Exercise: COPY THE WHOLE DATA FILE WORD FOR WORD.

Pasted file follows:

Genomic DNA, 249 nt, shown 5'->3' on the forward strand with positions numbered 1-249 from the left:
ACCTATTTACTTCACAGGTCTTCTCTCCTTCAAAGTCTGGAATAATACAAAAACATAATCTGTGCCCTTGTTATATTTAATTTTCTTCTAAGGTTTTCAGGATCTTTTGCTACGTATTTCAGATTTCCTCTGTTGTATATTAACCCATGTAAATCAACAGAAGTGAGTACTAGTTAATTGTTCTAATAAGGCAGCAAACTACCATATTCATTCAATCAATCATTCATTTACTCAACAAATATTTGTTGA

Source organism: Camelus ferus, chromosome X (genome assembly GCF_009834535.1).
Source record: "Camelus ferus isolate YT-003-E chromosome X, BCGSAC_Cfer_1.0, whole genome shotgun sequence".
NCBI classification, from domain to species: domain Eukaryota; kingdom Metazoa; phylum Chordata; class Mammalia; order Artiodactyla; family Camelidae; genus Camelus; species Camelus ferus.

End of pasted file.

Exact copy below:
Genomic DNA, 249 nt, shown 5'->3' on the forward strand with positions numbered 1-249 from the left:
ACCTATTTACTTCACAGGTCTTCTCTCCTTCAAAGTCTGGAATAATACAAAAACATAATCTGTGCCCTTGTTATATTTAATTTTCTTCTAAGGTTTTCAGGATCTTTTGCTACGTATTTCAGATTTCCTCTGTTGTATATTAACCCATGTAAATCAACAGAAGTGAGTACTAGTTAATTGTTCTAATAAGGCAGCAAACTACCATATTCATTCAATCAATCATTCATTTACTCAACAAATATTTGTTGA

Source organism: Camelus ferus, chromosome X (genome assembly GCF_009834535.1).
Source record: "Camelus ferus isolate YT-003-E chromosome X, BCGSAC_Cfer_1.0, whole genome shotgun sequence".
NCBI classification, from domain to species: domain Eukaryota; kingdom Metazoa; phylum Chordata; class Mammalia; order Artiodactyla; family Camelidae; genus Camelus; species Camelus ferus.